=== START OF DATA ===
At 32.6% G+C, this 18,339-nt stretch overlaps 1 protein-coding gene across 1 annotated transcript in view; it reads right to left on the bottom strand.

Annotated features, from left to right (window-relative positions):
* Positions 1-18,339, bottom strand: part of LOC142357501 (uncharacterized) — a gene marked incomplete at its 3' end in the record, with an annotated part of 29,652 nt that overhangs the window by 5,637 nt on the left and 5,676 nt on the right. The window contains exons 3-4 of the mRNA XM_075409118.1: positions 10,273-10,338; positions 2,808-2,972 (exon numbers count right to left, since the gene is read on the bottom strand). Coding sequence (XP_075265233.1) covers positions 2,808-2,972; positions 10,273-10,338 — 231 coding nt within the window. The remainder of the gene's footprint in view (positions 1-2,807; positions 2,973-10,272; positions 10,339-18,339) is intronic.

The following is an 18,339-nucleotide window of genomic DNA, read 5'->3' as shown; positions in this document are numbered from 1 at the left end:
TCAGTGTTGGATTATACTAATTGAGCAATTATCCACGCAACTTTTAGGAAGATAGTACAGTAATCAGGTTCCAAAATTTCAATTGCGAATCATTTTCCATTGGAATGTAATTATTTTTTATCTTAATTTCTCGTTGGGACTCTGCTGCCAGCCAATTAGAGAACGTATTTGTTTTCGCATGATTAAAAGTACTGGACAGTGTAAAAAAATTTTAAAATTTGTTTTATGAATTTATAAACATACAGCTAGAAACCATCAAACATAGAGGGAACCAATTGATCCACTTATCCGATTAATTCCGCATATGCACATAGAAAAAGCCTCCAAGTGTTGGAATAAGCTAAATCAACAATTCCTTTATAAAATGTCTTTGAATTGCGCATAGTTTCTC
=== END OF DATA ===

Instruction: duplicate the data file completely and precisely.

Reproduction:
At 32.6% G+C, this 18,339-nt stretch overlaps 1 protein-coding gene across 1 annotated transcript in view; it reads right to left on the bottom strand.

Annotated features, from left to right (window-relative positions):
* Positions 1-18,339, bottom strand: part of LOC142357501 (uncharacterized) — a gene marked incomplete at its 3' end in the record, with an annotated part of 29,652 nt that overhangs the window by 5,637 nt on the left and 5,676 nt on the right. The window contains exons 3-4 of the mRNA XM_075409118.1: positions 10,273-10,338; positions 2,808-2,972 (exon numbers count right to left, since the gene is read on the bottom strand). Coding sequence (XP_075265233.1) covers positions 2,808-2,972; positions 10,273-10,338 — 231 coding nt within the window. The remainder of the gene's footprint in view (positions 1-2,807; positions 2,973-10,272; positions 10,339-18,339) is intronic.

The following is an 18,339-nucleotide window of genomic DNA, read 5'->3' as shown; positions in this document are numbered from 1 at the left end:
TCAGTGTTGGATTATACTAATTGAGCAATTATCCACGCAACTTTTAGGAAGATAGTACAGTAATCAGGTTCCAAAATTTCAATTGCGAATCATTTTCCATTGGAATGTAATTATTTTTTATCTTAATTTCTCGTTGGGACTCTGCTGCCAGCCAATTAGAGAACGTATTTGTTTTCGCATGATTAAAAGTACTGGACAGTGTAAAAAAATTTTAAAATTTGTTTTATGAATTTATAAACATACAGCTAGAAACCATCAAACATAGAGGGAACCAATTGATCCACTTATCCGATTAATTCCGCATATGCACATAGAAAAAGCCTCCAAGTGTTGGAATAAGCTAAATCAACAATTCCTTTATAAAATGTCTTTGAATTGCGCATAGTTTCTC